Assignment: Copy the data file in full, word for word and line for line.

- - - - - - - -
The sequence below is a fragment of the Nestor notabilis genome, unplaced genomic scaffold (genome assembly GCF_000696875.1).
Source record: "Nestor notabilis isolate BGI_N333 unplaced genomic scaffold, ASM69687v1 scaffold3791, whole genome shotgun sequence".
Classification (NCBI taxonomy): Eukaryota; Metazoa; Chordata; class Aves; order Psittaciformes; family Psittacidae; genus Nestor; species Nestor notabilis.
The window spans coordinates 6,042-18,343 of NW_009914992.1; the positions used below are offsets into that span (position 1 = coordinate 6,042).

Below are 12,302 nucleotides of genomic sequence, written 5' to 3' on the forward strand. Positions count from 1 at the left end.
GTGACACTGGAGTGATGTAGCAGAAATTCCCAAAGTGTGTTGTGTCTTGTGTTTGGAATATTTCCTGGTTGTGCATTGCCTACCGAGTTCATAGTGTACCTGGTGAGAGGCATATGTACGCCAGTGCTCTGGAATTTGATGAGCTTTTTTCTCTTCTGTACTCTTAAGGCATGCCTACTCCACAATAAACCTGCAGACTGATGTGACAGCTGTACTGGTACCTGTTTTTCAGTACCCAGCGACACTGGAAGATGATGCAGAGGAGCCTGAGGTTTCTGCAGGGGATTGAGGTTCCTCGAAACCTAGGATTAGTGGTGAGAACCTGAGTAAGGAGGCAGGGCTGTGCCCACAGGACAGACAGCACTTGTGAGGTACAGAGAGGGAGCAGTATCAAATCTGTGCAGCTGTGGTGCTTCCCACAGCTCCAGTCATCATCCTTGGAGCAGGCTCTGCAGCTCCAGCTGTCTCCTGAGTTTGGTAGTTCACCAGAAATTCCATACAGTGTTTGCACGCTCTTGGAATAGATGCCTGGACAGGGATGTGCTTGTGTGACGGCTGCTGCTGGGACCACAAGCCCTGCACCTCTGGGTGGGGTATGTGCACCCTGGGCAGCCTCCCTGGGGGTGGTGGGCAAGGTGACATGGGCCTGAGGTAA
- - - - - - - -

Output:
The sequence below is a fragment of the Nestor notabilis genome, unplaced genomic scaffold (genome assembly GCF_000696875.1).
Source record: "Nestor notabilis isolate BGI_N333 unplaced genomic scaffold, ASM69687v1 scaffold3791, whole genome shotgun sequence".
Classification (NCBI taxonomy): Eukaryota; Metazoa; Chordata; class Aves; order Psittaciformes; family Psittacidae; genus Nestor; species Nestor notabilis.
The window spans coordinates 6,042-18,343 of NW_009914992.1; the positions used below are offsets into that span (position 1 = coordinate 6,042).

Below are 12,302 nucleotides of genomic sequence, written 5' to 3' on the forward strand. Positions count from 1 at the left end.
GTGACACTGGAGTGATGTAGCAGAAATTCCCAAAGTGTGTTGTGTCTTGTGTTTGGAATATTTCCTGGTTGTGCATTGCCTACCGAGTTCATAGTGTACCTGGTGAGAGGCATATGTACGCCAGTGCTCTGGAATTTGATGAGCTTTTTTCTCTTCTGTACTCTTAAGGCATGCCTACTCCACAATAAACCTGCAGACTGATGTGACAGCTGTACTGGTACCTGTTTTTCAGTACCCAGCGACACTGGAAGATGATGCAGAGGAGCCTGAGGTTTCTGCAGGGGATTGAGGTTCCTCGAAACCTAGGATTAGTGGTGAGAACCTGAGTAAGGAGGCAGGGCTGTGCCCACAGGACAGACAGCACTTGTGAGGTACAGAGAGGGAGCAGTATCAAATCTGTGCAGCTGTGGTGCTTCCCACAGCTCCAGTCATCATCCTTGGAGCAGGCTCTGCAGCTCCAGCTGTCTCCTGAGTTTGGTAGTTCACCAGAAATTCCATACAGTGTTTGCACGCTCTTGGAATAGATGCCTGGACAGGGATGTGCTTGTGTGACGGCTGCTGCTGGGACCACAAGCCCTGCACCTCTGGGTGGGGTATGTGCACCCTGGGCAGCCTCCCTGGGGGTGGTGGGCAAGGTGACATGGGCCTGAGGTAA